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CNET First Look
CNET First Look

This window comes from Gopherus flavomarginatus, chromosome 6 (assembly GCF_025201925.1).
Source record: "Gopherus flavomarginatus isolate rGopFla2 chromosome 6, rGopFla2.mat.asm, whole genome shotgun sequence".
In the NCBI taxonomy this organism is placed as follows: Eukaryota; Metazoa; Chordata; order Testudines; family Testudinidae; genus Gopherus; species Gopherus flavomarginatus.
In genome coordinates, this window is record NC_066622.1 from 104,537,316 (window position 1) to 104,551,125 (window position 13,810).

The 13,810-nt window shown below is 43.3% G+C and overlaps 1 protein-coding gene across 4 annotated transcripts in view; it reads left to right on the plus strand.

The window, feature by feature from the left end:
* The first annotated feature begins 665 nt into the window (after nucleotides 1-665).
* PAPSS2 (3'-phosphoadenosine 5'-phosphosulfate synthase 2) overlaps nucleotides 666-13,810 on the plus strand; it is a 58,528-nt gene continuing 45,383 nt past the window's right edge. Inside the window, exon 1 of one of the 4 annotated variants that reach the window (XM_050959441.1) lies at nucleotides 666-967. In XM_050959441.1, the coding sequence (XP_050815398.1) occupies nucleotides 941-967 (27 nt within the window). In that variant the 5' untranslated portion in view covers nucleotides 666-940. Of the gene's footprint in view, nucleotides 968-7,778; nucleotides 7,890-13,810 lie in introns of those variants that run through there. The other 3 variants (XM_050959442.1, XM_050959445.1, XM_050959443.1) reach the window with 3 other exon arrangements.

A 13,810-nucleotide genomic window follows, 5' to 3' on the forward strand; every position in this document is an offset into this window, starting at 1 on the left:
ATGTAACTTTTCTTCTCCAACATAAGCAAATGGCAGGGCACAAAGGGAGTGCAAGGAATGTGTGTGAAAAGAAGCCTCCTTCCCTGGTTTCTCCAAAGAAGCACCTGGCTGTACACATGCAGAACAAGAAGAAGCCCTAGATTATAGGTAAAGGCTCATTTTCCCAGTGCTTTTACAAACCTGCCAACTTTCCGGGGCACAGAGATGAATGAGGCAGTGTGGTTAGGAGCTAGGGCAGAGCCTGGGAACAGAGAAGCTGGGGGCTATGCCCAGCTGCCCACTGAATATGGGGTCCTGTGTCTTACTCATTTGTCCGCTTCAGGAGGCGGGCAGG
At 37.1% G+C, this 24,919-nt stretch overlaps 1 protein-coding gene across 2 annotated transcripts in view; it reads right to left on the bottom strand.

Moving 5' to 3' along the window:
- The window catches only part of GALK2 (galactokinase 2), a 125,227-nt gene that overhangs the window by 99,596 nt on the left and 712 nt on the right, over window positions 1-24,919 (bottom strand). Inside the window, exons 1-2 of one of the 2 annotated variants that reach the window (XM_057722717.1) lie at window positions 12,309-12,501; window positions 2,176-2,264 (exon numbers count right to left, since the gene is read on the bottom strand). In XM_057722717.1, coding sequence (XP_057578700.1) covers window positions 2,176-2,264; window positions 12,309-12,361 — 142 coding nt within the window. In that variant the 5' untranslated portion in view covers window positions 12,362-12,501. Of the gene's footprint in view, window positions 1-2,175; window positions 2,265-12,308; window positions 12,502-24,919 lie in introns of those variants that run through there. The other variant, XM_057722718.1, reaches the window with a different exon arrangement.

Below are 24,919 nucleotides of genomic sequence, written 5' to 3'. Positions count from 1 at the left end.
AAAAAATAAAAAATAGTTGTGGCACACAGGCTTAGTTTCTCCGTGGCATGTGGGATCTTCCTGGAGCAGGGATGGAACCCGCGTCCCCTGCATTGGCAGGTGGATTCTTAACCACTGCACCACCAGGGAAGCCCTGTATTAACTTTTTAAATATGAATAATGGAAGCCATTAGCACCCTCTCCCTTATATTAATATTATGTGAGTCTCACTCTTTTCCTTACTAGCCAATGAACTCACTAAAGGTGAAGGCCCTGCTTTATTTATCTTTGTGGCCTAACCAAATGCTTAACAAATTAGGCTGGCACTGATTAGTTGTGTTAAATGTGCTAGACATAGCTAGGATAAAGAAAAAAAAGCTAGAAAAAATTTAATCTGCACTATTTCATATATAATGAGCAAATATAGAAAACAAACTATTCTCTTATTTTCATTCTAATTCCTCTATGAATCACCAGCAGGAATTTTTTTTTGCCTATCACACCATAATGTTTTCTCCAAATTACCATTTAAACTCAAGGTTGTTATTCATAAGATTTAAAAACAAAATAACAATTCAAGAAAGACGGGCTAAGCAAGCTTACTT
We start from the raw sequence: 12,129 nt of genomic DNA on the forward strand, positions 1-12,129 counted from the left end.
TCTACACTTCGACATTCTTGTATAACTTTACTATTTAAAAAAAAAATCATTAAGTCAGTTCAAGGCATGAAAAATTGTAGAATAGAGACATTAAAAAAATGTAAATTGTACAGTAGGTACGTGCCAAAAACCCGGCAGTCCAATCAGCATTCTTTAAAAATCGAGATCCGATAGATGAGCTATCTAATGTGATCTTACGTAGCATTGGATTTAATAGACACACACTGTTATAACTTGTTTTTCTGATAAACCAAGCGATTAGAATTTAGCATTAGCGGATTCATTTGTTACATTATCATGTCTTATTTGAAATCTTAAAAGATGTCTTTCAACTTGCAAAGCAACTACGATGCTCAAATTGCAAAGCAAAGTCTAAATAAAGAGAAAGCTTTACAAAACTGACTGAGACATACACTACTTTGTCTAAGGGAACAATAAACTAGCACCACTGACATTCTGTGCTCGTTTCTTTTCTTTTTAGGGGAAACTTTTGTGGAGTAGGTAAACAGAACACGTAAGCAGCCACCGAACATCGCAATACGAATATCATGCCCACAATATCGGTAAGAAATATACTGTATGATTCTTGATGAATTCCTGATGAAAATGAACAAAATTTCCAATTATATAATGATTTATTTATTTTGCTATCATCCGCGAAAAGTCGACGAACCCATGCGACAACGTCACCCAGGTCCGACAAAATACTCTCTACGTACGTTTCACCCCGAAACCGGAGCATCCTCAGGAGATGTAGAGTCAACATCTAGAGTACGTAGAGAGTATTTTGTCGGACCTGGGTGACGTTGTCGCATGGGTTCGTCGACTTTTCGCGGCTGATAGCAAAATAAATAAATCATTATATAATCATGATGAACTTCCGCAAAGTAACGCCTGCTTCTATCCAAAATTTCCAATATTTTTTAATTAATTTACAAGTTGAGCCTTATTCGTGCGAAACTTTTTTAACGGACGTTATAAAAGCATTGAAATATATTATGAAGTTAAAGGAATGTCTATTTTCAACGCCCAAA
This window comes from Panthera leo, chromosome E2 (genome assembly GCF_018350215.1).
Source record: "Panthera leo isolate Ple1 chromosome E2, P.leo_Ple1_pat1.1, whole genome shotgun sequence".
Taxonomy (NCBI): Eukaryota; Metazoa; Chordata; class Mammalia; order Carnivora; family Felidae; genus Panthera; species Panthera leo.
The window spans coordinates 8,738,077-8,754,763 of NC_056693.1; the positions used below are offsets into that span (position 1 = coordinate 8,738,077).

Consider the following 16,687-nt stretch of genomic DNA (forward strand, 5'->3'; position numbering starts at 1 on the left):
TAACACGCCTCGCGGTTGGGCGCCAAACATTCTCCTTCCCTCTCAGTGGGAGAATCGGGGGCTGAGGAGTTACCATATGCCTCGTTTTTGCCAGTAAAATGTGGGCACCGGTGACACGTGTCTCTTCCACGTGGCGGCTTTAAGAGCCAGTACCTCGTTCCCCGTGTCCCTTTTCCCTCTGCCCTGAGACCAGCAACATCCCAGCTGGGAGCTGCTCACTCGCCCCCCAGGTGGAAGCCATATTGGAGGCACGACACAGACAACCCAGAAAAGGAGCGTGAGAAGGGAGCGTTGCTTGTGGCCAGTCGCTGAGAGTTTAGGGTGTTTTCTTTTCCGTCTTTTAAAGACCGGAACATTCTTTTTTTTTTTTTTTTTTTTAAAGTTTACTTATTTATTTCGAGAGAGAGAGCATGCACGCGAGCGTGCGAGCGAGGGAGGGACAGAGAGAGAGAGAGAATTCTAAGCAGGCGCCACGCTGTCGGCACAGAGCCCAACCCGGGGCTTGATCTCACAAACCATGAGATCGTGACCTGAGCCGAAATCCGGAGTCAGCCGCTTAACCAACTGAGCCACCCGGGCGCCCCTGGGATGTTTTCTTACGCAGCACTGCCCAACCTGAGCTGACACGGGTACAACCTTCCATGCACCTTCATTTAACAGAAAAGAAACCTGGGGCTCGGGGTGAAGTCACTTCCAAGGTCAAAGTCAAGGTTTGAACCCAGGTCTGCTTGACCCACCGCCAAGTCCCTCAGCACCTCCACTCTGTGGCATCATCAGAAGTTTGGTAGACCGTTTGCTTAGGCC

>> Eric Franklin: Hi everyone this is Eric Franklin from CNET.com and today we're taking a first look at the HPLP 3065. The HP has a huge 30 inch SIPS panel. IPS panels usually have great viewing angles and as you can see the LP3065 is no different. There's a groove in the back of the panel for carrying the monitor and the very wide foot stand keeps wobbling to a minimum even with the panels height at its maximum. The panel swivels 70 degrees left and right and tilts back about 25 degrees. Also the panel can be unscrewed from the stand and then [inaudible] visa style on the wall. The monitor doesn't include a pivoting feature for portrait mode however. HP includes 3 DVI ports as a sole video connection options. There is no HDMI connection but hopefully HP will consider including this in their next 30 inch model as come on this is a 30 inch monitor it would be nice to fully take advantage of this large screen. There's no onscreen display or OSD included in LP3065. The only video adjustment option provided by HP is the brightness control. The monitors 16x10 aspect ratio has a 2560x1600 resolution and scored excellently in nearly all of our color and uniformity tests. In particular the LP3065 showed no signs of compression at the dark and light ends of the color scales test. Movies on the HP look great thanks to displays deep blacks but its contrast wasn't quite as good as the best we've seen. Games look good running at 2560x1600 and showed no signs of ghosting or input lag. Vibrant and deep color along with a high brightness gave the games an eye poppingly pleasing look and there's really nothing like gaming at 2560x1600. In our power consumption test the HPLP3065 would cost you about $41 per year to run compared with the Gateway HD1600 extreme $60 per year and a Samsung 305Ts $39 per year. The most appealing selling point of the HP LP3065 is its super high 2560x1600 resolution. Gamers with powerful enough video cards to run at that resolution would not be disappointed. Professional graphic artists will have to make peace with the monitor's severe lack of adjustment options however. Everyone else will have to make peace with its price. At $1300 buyers should ask themselves is what I want to do worth such a high price? If you look past the price and don't require many video adjustment options you'll have one of the best performing monitors money can buy. Once again this is Eric Franklin it's been a first look at the HPLP3065. ^M00:02:47 [ Music ]
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